US 4332999 A
A method for machining a workpiece with a beam of radiant energy in the presence of a chemically-reactive gas characterized in that (a) the beam heats the area of incidence of the workpiece to a reaction temperature that is below the melting point of the workpiece material and (b) the chemical reaction is exothermic and produces a reaction product having a boiling point that is below the reaction temperature of the workpiece material. The gas is preferably a halogen or nonmetallic halide which reacts with the workpiece material to produce a metal halide.
1. A method for machining a workpiece including (i) directing a beam of radiant energy upon said workpiece whereby said workpiece absorbs substantial energy of said beam and is thereby heated at the area of incidence with said beam and (ii) providing at least at said area of incidence with said beam, an ambient atmosphere that is chemically reactive with the material of said workpiece whereby a chemical reaction occurs between said atmosphere and workpiece material, characterized in that
(a) said beam is of such power density as to heat said area of incidence to a reaction temperature that is below the melting point of said workpiece material but high enough for said chemical reaction to proceed at a practical rate,
(b) said chemical reaction is exothermic and produces a reaction product having a boiling point that is below said reaction temperature and gaseous when formed,
(c) and said radiant energy is of such wavelengths as to produce substantially no reactive dissociation products in said atmosphere.
2. The method defined in claim 1 wherein said atmosphere contains as its essential component a substance that is gaseous at about room temperature and about one atmosphere of pressure and is selected from the group consisting of halogens and nonmetallic halides.
3. A method defined in claim 2 wherein said atmosphere contains as its essential component hydrogen chloride.
4. The method defined in claim 2 wherein said atmosphere contains as its essential component elemental chlorine.
5. The method defined in claim 2 wherein said workpiece consists essentially of at least one metal which forms a metal halide by exothermic chemical reaction with said essential component of said atmosphere, which metal halide has a boiling point below the melting point of said workpiece.
6. The method defined in claim 5 wherein workpiece consists essentially of an alloy of metals, each of which forms a metal halide by exothermic chemical reaction with said essential component of said atmosphere.
7. A method defined in claim 1 wherein the melting point of said workpiece material is at least 100° K. higher than the boiling point of said reaction product.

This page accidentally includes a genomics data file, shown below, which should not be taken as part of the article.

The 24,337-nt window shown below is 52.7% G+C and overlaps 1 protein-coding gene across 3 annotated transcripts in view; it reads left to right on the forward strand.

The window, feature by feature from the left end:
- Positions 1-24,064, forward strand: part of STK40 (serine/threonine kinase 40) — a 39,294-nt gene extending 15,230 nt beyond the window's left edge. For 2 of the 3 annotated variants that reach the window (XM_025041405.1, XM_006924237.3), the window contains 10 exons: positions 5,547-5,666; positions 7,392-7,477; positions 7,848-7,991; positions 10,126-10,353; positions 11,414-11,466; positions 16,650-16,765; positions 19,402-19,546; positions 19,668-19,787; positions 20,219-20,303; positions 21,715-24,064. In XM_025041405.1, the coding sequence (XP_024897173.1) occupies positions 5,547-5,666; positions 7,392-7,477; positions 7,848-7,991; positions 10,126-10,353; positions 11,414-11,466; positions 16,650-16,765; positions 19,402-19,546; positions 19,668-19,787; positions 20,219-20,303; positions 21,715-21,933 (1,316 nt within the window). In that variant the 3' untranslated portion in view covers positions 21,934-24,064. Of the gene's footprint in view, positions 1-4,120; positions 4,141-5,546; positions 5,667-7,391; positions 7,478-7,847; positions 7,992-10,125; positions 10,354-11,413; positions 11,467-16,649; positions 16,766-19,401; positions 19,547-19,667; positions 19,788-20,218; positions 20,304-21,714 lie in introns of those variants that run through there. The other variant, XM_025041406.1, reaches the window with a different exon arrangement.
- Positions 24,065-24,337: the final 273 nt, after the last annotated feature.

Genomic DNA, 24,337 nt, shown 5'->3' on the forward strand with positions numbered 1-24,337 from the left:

8. The method defined in claim 1 wherein said beam has a power density in the range of about 103 to 105 watts/cm2.
9. The method defined in claim 1 wherein said ambient atmosphere is introduced as a jet of flowing gas directed at said area of incidence.
10. The method defined in claim 1 wherein said ambient atmosphere comprises a chemically-reactive gas and a nonreactive gas so proportioned with respect to other process parameters as to give accurate control over the rate of said chemical reaction.
This invention relates to a novel method for machining a workpiece with a beam of radiant energy; for example, a laser beam, in the presence of and assisted by a chemically-reactive gas. The term "machining" includes drilling, cutting, scoring and any other procedure which alters the shape of the workpiece by removal of material from the workpiece due to the action of the beam.
Many complex processes interact when a workpiece is machined with a beam of radiant energy by a prior method. The beam first heats the incident area of the surface of the workpiece to melting. Then, molten workpiece material is further heated to the vaporization (or decomposition) temperature of the material. As this happens, and particularly after boiling begins, considerable amounts of gas can be evolved, and this can lead to appreciable gas pressures, which tend to eject the molten material from deeper portions of the workpiece, leading to "splats," buildup of material around the incident area, and/or the scattering of energy of the incident laser beam in the "plasma plume" of vaporized material. All these processes are generally undesirable and can lead to irregular hole shapes. Also, vaporized material tends to condense around the edge of the machined portion of the workpiece.
By raising the intensity of the incident beam, the amount of liquid material generated before vaporization begins is reduced, leading to generally "cleaner" holes or cuts, but greatly reduced machining efficiency. Sometimes the machining speed is greatly reduced due to laser-beam absorption in the very high temperature plasma plume produced, when the incident intensity approaches the 107 -108 W/cm2 range.